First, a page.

The certificate will appear under “Issue Certificate container”.

Identify the certificate by the Request ID, right click it, and select Open.

The following dialog is displayed:

image alt text

Click the Details tab and click Copy to File to export the certificate.

The Certificate Export Wizard will begin:

image alt text

Click Next.

image alt text

Select Base-64 encoded X.509 (.CER) as the format for the certificate and click Next.

image alt text

Specify a location to save the certificate file and click Next.

image alt text

Click Finish.

Creating and Exporting Certificate with Private Keys

The process of creating certificate and marking the keys exportable is the same as in the previous section (see the section Creating Certificates above), except that “info” and “Type of Certificate Needed” are changed. Please follow the steps in the previous section to create a new certificate using the following information:

Key type: RSA

Key size: 2048

Validity days: 1095

Company / Organization name: Sample, Inc.

Department / Organizational Unit: Information Services

Common Name: akm_server

Email: info@sample.com

Alternative Subject Name (none)

City: Chicago

State: Illinois

Country: US

Select Client Authentication Certificate for “Type of Certificate Needed”. Name the certificate “AuthSignedCert” when saving.

Importing the Certificate AuthSignedCert into Trusted Root Certificate

Navigate to the the C:\Certs\ folder.

Right click AuthSignedCert and select Install Certificate.

The “Certificate Import Wizard” will begin:

image alt text

Click Next.

image alt text

Select Place all certificates in the following store. Click Browse and select Trusted Root Certification Authorities.

Click OK, Next, and then Finish.

You will be prompted with a “Security Warning” dialog that the certificate will be placed in the Local Certificate Authority:

image alt text

Click Yes to install the certificate.

Click OK. A message is displayed saying “Import is Successful”.

Click Start, Run, type “mmc” and press Enter.

Click File and select Add/Remove Snap-in.

The following dialog is displayed:

image alt text

Select Certificates and click Add.

Select My User Account and click Finish. Click OK.

Expand Certificates – Current User, click Trusted Root Certification Authorities, then click Certificates.

Under “Issued To” locate “akm_server certificate”.

Right click akm_server certificate and click All Tasks. Select Export.

The “Certificate Export Wizard” will begin. Click Next.

image alt text

Under “Export Private Key” select Yes, export the private key and click Next.

image alt text

Under “Export File Format” select Personal Information Exchange – PKCS#12 (.PFX). Click Next.

Type “Password” and “Confirm Password”. Click Next.

image alt text

Click Browse to select the path and file name. Click Next, Finish, and OK.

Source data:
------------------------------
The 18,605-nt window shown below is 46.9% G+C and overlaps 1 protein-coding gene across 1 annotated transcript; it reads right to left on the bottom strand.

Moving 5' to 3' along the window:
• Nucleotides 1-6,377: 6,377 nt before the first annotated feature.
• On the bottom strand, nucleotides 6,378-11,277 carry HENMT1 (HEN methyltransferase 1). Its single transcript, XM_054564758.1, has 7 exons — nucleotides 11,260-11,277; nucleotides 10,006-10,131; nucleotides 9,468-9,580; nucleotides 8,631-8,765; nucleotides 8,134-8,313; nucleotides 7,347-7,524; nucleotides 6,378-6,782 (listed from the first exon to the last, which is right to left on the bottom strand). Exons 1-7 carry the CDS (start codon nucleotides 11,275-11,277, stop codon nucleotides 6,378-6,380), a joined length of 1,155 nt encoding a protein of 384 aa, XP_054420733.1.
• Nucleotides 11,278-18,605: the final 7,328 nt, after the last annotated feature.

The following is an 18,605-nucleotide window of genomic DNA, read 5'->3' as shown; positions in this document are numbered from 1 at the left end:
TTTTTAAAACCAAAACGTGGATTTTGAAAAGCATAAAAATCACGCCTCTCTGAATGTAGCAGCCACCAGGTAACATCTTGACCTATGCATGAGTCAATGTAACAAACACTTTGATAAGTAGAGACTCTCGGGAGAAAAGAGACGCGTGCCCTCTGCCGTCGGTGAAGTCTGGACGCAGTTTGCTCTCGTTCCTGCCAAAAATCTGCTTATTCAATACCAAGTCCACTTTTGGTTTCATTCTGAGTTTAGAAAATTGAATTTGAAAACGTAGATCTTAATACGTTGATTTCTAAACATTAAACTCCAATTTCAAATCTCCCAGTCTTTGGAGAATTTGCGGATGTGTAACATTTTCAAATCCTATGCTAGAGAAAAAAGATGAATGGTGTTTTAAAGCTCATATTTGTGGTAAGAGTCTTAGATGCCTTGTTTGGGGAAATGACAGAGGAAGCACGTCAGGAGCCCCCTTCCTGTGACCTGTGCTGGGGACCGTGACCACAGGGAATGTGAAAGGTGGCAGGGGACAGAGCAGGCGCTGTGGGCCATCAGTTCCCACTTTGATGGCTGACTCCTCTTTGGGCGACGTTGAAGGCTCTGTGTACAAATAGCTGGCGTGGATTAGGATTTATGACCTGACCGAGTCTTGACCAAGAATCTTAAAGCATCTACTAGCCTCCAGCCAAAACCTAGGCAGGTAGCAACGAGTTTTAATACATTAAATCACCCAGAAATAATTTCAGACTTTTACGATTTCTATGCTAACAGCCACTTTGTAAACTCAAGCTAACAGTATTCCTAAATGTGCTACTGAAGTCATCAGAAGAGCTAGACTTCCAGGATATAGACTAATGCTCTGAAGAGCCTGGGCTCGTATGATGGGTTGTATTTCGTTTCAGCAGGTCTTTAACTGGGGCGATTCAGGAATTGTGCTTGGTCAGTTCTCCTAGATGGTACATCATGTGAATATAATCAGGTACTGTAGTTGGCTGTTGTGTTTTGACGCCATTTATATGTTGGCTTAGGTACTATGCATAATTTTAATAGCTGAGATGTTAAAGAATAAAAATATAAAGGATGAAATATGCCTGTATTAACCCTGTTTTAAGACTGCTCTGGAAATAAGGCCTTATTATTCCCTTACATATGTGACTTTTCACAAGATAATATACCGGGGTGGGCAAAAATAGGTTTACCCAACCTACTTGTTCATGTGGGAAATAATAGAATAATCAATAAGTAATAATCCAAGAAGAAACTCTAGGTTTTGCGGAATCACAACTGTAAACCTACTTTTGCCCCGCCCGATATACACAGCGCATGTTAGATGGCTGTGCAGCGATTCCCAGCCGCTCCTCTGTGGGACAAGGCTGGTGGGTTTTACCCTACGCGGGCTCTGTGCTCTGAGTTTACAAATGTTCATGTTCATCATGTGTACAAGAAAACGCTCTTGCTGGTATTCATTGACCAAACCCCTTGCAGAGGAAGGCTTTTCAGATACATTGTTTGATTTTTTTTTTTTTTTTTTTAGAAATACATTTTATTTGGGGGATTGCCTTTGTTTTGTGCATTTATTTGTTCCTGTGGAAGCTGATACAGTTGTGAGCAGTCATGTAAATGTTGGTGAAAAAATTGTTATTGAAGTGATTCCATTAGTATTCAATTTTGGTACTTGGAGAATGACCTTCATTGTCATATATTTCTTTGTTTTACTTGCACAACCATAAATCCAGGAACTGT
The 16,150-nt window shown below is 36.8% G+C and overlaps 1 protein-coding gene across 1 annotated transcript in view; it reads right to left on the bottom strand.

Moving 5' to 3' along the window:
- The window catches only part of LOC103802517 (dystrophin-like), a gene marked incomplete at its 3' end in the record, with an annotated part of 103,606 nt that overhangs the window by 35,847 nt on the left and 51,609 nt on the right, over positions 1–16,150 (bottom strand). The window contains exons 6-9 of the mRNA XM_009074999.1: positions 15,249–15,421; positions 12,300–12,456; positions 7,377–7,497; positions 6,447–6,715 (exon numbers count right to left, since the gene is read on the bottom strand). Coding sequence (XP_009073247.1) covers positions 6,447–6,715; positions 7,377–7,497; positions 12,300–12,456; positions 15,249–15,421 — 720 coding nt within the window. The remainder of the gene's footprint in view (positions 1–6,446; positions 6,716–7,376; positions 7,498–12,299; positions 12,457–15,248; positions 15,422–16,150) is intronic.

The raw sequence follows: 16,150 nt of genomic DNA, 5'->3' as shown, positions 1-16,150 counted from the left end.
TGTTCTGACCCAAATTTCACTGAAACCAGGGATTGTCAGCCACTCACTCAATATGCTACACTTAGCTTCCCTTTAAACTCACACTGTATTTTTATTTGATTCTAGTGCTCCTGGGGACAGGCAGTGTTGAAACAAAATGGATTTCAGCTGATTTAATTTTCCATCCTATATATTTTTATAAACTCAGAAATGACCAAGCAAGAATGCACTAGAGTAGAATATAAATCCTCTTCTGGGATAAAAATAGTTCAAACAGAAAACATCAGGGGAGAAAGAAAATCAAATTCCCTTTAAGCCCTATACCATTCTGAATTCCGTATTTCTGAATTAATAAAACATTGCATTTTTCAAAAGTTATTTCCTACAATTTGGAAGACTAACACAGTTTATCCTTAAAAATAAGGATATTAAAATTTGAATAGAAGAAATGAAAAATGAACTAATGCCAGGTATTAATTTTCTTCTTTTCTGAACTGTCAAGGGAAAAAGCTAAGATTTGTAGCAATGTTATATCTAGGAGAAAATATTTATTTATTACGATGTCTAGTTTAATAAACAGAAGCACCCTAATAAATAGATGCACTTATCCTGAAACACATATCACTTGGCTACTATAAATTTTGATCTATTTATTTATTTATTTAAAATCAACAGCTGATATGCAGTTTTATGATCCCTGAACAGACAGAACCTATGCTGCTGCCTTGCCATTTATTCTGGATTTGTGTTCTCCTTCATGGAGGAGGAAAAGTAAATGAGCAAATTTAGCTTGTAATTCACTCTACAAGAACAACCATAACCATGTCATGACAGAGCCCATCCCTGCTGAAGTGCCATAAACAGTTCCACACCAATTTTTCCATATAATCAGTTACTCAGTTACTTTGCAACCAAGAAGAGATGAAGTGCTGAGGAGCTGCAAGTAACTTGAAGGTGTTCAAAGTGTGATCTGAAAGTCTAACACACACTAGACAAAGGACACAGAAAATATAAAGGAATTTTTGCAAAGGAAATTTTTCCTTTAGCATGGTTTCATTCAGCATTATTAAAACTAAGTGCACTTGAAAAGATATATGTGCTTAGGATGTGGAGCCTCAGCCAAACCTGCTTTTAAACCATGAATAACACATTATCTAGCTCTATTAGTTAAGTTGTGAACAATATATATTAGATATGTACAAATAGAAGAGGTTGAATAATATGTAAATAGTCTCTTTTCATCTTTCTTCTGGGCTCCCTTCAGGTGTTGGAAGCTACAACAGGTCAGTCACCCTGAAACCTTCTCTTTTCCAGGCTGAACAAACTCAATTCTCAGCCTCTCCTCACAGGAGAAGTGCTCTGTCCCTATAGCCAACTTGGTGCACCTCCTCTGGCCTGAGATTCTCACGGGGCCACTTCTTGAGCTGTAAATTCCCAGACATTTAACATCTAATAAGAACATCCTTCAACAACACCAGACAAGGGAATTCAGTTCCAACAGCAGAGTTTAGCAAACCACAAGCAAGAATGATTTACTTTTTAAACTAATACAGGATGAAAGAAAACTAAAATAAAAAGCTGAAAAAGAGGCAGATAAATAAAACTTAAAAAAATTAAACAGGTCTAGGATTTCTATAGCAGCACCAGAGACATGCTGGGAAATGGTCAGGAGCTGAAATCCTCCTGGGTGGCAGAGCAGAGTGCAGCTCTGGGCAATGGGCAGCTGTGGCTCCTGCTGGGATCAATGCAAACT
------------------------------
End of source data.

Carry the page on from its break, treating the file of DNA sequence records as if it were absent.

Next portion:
Creating Certificate using CSR [Certificate Signing Request]

Click Start, All Programs and open Internet Explorer.

Type “https://fqdn_of_Server/certsrv” in the address bar. For example: “https://rootca.cert.local/certsrv”.

The Microsoft Active Directory Certificate Service page will appear under “Select a Task”. Click Request a Certificate.

Under “Request a Certificate”, click Advance certificate request.

Under “Advance Certificate Request”, click Submit a certificate request by using a base-64-encoded CMC or PKCS #10 file, or submit a renewal request by using a base-64-encoded PKCS #7 file. You will get a “Web Access Confirmation” dialog box. Click Yes.

image alt text

Enter the CSR data and click Submit to get a certificate based on the CSR.

Issuing a certificate, exporting it to a file and then importing it into Trusted Root Certificate Authority remains the same as described in the above example. You can then export the certificate along with the Private Key information as well.

Chapter 4: Creating Server Certificate Example

This chapter demonstrates how to create a server certificate with defined templates. Please see the previous chapter for examples of typical Active Directory Certificate Services user panels.

Create the certificate template

Run MMC, and add the Certificate Templates snap-in.

Select User template and right click All Tasks, then select Duplicate Template. Select Windows 2003 Server for the version.

Under the “General” tab, for “Template Display Name” select AKM Server. “AKMServer” appears for “Template Name.”

Uncheck the box for Publish certificate in Active Directory.

Under the “Subject Name” tab, check the box for Supply in request.

Under the “Extensions” tab, click Edit, then Add, then add Server Authentication, remove Secure Email and remove Encrypting File System.

Add the template to the Certification Authority

From the Start menu, click Administrative Tools and open Certification Authority.

Select the domain on the left pane, and right click Certificate Templates and select New, click Certificate Template to Issue, and select the new template AKM Server.

Create the certificate

Open the MMC snap-in and add the Certificates snap-in for “My user account”.

From the “Personal” tab, right click All Tasks and select Request New Certificate.

Select AKM Server, then click on the long blue text right at that name that reads More information is required to enroll for this certificate…